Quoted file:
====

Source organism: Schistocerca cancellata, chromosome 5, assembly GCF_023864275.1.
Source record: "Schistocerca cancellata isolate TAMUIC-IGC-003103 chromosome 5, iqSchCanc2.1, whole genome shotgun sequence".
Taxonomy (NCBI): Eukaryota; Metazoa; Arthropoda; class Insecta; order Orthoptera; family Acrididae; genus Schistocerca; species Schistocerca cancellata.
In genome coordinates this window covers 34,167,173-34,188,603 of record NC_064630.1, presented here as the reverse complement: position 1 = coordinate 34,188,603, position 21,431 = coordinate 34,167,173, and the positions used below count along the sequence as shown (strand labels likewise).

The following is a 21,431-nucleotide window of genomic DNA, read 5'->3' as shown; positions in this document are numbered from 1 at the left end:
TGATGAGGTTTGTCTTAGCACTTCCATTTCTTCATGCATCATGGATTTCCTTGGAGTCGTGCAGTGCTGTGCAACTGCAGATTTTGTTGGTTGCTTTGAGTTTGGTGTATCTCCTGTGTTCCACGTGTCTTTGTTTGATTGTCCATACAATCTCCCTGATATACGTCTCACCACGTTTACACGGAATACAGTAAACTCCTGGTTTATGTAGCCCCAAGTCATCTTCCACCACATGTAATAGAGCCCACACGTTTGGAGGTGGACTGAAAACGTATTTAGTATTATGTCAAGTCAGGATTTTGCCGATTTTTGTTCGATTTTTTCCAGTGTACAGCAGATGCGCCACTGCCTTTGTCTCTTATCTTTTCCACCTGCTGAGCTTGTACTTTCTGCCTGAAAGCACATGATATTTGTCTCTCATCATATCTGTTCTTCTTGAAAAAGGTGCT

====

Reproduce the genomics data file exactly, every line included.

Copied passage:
Source organism: Schistocerca cancellata, chromosome 5, assembly GCF_023864275.1.
Source record: "Schistocerca cancellata isolate TAMUIC-IGC-003103 chromosome 5, iqSchCanc2.1, whole genome shotgun sequence".
Taxonomy (NCBI): Eukaryota; Metazoa; Arthropoda; class Insecta; order Orthoptera; family Acrididae; genus Schistocerca; species Schistocerca cancellata.
In genome coordinates this window covers 34,167,173-34,188,603 of record NC_064630.1, presented here as the reverse complement: position 1 = coordinate 34,188,603, position 21,431 = coordinate 34,167,173, and the positions used below count along the sequence as shown (strand labels likewise).

The following is a 21,431-nucleotide window of genomic DNA, read 5'->3' as shown; positions in this document are numbered from 1 at the left end:
TGATGAGGTTTGTCTTAGCACTTCCATTTCTTCATGCATCATGGATTTCCTTGGAGTCGTGCAGTGCTGTGCAACTGCAGATTTTGTTGGTTGCTTTGAGTTTGGTGTATCTCCTGTGTTCCACGTGTCTTTGTTTGATTGTCCATACAATCTCCCTGATATACGTCTCACCACGTTTACACGGAATACAGTAAACTCCTGGTTTATGTAGCCCCAAGTCATCTTCCACCACATGTAATAGAGCCCACACGTTTGGAGGTGGACTGAAAACGTATTTAGTATTATGTCAAGTCAGGATTTTGCCGATTTTTGTTCGATTTTTTCCAGTGTACAGCAGATGCGCCACTGCCTTTGTCTCTTATCTTTTCCACCTGCTGAGCTTGTACTTTCTGCCTGAAAGCACATGATATTTGTCTCTCATCATATCTGTTCTTCTTGAAAAAGGTGCT